PARKER v. BOWERSOX

No. 97-0657-CV-W-6-P.

975 F.Supp. 1251 (1997)

Charles A. PARKER, Petitioner. v. Michael BOWERSOX, Respondent.

United States District Court, W.D. Missouri, Western Division.

September 2, 1997.


Attorney(s) appearing for the Case

Charles A. Parker, Mineral Point, MO, pro se.

Frank Jung, Asst. Atty. Gen., Jefferson City, MO, for defendant.


ORDER DENYING RESPONDENT'S MOTION TO DISMISS AND GRANTING RESPONDENT'S MOTION FOR AN INTERLOCUTORY APPEAL

SACHS, Senior District Judge.

This is a habeas corpus petition filed pursuant to 28 U.S.C. § 2254 challenging petitioner's 1993 convictions and sentences for first degree murder and armed criminal action, which were entered in the Circuit Court of Jackson County, Missouri. Respondent has filed a motion to dismiss on the ground that the petition was untimely filed.

Pursuant to 28 U.S.C. § 2244(d)(1), the parties assume the deadline for filing the petition was April 23, 1997. The record reflects that the petition was signed on April 17, 1997, but that it was not filed until April 28, 1997.1 The record further reflects that petitioner has declared under penalty of perjury that the petition was placed in the institutional mailbox on April 18, 1997,2 although the envelope in which the petition was received by the Clerk is postmarked the following Thursday, April 24, 1997. Respondent concedes that "there are no logs maintained indicating when legal mail is received by the Potosi Correctional Center mail room from an inmate at the Potosi Correctional Center." (Doc. No. 13).

The first issue raised by this case presents a question as to whether the one year statute of limitations set forth in § 2244(d)(1) is jurisdictional, as respondent contends, or subject to equitable tolling. In Calderon v. United States District Court, 112 F.3d 386, 389 (9th Cir.1997), the United States Court of Appeals for the Ninth Circuit, in an opinion by Judge Kozinski, held that the limitations period is not jurisdictional, but is subject to equitable tolling. Lacking any precedent on this issue from the United States Court of Appeals for the Eighth Circuit, the court will adopt the Ninth Circuit's rationale and hold that § 2244(d)(1)'s statute of limitations is not jurisdictional, but is subject to equitable tolling.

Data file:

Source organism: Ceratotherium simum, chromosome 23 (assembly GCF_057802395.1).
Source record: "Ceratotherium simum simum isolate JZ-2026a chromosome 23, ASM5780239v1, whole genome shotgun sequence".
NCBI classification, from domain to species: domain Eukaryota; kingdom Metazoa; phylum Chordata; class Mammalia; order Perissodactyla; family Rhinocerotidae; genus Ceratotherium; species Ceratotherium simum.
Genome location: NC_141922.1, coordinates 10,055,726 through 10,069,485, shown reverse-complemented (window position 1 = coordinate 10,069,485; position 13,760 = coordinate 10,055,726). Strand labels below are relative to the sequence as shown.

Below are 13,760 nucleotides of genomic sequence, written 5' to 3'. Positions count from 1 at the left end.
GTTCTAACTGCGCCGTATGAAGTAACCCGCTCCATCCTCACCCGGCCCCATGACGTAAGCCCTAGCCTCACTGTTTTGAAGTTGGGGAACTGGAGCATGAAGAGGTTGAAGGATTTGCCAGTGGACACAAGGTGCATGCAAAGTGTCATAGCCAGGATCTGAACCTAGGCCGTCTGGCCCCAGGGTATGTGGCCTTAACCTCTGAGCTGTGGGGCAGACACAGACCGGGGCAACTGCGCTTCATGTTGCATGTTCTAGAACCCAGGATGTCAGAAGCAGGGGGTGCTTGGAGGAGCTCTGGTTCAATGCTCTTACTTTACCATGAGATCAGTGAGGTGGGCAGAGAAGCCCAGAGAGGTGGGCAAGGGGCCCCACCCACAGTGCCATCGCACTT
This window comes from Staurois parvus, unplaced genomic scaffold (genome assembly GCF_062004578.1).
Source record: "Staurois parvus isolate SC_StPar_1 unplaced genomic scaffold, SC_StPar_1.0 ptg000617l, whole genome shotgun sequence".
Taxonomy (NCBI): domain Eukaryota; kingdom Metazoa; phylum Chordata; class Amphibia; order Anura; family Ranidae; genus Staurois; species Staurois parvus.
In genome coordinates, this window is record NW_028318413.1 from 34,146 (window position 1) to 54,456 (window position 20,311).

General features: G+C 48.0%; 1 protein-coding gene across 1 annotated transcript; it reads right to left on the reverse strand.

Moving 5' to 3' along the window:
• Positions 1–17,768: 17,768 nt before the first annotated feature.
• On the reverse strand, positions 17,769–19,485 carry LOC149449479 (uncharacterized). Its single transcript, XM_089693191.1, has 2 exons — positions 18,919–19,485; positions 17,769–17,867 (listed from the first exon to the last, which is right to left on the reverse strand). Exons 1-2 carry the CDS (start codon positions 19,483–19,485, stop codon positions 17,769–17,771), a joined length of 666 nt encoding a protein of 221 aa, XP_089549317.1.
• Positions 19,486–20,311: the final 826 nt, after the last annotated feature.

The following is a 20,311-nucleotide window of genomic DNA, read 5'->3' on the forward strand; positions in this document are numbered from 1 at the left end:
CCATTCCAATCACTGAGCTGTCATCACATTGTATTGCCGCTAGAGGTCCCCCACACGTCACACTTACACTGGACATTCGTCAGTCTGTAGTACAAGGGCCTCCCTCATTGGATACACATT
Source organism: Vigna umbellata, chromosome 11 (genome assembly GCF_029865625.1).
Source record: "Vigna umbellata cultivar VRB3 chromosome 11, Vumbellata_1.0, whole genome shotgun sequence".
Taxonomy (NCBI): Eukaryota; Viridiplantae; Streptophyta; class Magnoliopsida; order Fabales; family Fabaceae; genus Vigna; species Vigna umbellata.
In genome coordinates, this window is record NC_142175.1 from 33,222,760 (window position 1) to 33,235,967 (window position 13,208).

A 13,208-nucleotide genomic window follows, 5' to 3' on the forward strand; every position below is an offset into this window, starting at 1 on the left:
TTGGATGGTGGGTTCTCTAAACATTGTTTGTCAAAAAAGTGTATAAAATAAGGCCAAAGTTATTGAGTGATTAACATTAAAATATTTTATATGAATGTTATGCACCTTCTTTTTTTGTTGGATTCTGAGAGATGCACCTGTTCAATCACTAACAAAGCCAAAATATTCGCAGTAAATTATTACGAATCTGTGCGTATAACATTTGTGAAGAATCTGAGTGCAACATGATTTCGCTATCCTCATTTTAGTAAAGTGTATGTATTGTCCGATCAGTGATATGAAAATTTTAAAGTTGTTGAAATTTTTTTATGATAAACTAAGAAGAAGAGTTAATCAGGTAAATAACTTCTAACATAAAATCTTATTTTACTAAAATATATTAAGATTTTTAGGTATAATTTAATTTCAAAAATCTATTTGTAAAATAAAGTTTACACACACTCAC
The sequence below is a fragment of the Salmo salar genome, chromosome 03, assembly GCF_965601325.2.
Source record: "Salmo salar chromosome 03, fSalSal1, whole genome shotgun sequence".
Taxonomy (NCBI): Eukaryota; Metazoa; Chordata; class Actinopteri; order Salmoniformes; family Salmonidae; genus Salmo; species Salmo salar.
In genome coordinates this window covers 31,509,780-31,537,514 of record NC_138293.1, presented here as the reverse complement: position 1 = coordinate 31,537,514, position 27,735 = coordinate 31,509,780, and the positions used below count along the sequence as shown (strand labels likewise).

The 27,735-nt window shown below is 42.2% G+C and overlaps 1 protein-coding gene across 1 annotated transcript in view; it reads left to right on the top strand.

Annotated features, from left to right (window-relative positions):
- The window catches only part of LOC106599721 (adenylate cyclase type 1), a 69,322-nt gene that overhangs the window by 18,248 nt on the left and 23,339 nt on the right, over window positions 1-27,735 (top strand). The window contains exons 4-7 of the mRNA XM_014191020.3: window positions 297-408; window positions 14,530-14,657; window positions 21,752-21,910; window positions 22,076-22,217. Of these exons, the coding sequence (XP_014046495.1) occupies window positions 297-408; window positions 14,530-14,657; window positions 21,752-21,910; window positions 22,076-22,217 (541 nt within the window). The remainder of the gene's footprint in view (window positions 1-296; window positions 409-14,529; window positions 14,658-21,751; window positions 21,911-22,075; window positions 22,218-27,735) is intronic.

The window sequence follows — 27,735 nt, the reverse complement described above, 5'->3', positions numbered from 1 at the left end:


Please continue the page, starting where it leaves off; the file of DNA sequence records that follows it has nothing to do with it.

Another issue raised by this case is whether the "prison mailbox rule" announced in Houston v. Lack, 487 U.S. 266, 108 S.Ct. 2379, 101 L.Ed.2d 245 (1988), should be extended to the filing of habeas corpus petitions.3 In Allen v. Dowd, 964 F.2d 745, 746 (8th Cir.), cert. denied, 506 U.S. 920, 113 S.Ct. 335, 121 L.Ed.2d 253 (1992), the United States Court of Appeals for the Eighth Circuit declined to extend the prison mailbox rule to the filing of habeas corpus petitions, stating that Houston "is limited to notices of appeal which have a 30-day deadline...." (citations omitted). Respondent argues that Allen controls the outcome of this case. Because the equitable tolling issue was not presented or ruled in Allen, the contention is not dispositive. Nevertheless, if Allen suggests that this Circuit would surely override Calderon, it should control disposition of all cases of this nature until there is en banc consideration.

As a preliminary matter, Allen was an alternate ruling, not necessary to the decision. Because Allen had completed his sentence for the conviction at issue, the case was moot. As the Eighth Circuit noted, and unlike the instant matter, Allen was "entitled to file a new [habeas corpus] petition attacking the conviction for which he [was then] in custody ..." Id. at 746.4

In a post-Allen case, the Eighth Circuit has acknowledged that "[a] good case can be made for extending the rule in [Houston] to filings other than notices of appeal." Miller v. Benson, 51 F.3d 166, 169 n. 2 (8th Cir. 1995). Additionally, I believe that equitable principles dictate that the statute of limitations be tolled here, and very possibly that Houston's mailbox rule be generally applied to the new limitation statute. As stated in Hamm v. Moore, 984 F.2d 890 (8th Cir.1992),

[t]he concerns which prompted the Supreme Court's ruling in Houston are equally present in the case at hand.... [I]ncarcerated pro se litigants ___ are unable to monitor the process of the mails as are other litigants. They are unaware of delays and unable to rectify any problems even if they were apprised of them. They cannot deliver a copy of their document to the clerk by hand, and do not have access to express mail services. They must rely on correctional authorities, who may be motivated to delay the filing. If the pleading is delayed, they have no way to determine the cause and possibly obtain evidence to support a finding of excusable neglect. Because they are acting pro se, they do not have an attorney who can monitor the process for them.